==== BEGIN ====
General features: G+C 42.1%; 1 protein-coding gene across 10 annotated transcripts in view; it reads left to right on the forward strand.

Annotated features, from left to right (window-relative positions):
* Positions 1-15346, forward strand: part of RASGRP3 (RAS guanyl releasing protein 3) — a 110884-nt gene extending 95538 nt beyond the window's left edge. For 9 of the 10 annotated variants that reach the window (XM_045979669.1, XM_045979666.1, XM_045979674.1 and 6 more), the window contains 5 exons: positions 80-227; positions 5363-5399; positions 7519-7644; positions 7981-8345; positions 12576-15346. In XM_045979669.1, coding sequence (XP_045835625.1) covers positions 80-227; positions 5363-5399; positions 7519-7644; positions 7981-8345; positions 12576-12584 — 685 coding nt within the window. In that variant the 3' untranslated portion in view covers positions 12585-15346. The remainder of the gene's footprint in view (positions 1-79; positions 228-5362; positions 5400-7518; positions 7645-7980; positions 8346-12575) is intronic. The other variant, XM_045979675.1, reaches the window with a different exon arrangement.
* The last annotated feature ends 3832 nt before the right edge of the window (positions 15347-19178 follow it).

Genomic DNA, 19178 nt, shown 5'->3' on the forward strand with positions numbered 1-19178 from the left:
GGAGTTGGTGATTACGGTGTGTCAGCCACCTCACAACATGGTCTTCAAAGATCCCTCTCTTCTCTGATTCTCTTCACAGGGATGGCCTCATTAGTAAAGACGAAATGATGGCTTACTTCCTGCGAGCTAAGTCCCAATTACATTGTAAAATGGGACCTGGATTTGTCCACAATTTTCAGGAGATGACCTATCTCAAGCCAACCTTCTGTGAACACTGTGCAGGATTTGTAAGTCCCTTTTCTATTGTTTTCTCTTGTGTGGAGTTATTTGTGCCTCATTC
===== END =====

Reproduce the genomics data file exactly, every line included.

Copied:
General features: G+C 42.1%; 1 protein-coding gene across 10 annotated transcripts in view; it reads left to right on the forward strand.

Annotated features, from left to right (window-relative positions):
* Positions 1-15346, forward strand: part of RASGRP3 (RAS guanyl releasing protein 3) — a 110884-nt gene extending 95538 nt beyond the window's left edge. For 9 of the 10 annotated variants that reach the window (XM_045979669.1, XM_045979666.1, XM_045979674.1 and 6 more), the window contains 5 exons: positions 80-227; positions 5363-5399; positions 7519-7644; positions 7981-8345; positions 12576-15346. In XM_045979669.1, coding sequence (XP_045835625.1) covers positions 80-227; positions 5363-5399; positions 7519-7644; positions 7981-8345; positions 12576-12584 — 685 coding nt within the window. In that variant the 3' untranslated portion in view covers positions 12585-15346. The remainder of the gene's footprint in view (positions 1-79; positions 228-5362; positions 5400-7518; positions 7645-7980; positions 8346-12575) is intronic. The other variant, XM_045979675.1, reaches the window with a different exon arrangement.
* The last annotated feature ends 3832 nt before the right edge of the window (positions 15347-19178 follow it).

Genomic DNA, 19178 nt, shown 5'->3' on the forward strand with positions numbered 1-19178 from the left:
GGAGTTGGTGATTACGGTGTGTCAGCCACCTCACAACATGGTCTTCAAAGATCCCTCTCTTCTCTGATTCTCTTCACAGGGATGGCCTCATTAGTAAAGACGAAATGATGGCTTACTTCCTGCGAGCTAAGTCCCAATTACATTGTAAAATGGGACCTGGATTTGTCCACAATTTTCAGGAGATGACCTATCTCAAGCCAACCTTCTGTGAACACTGTGCAGGATTTGTAAGTCCCTTTTCTATTGTTTTCTCTTGTGTGGAGTTATTTGTGCCTCATTC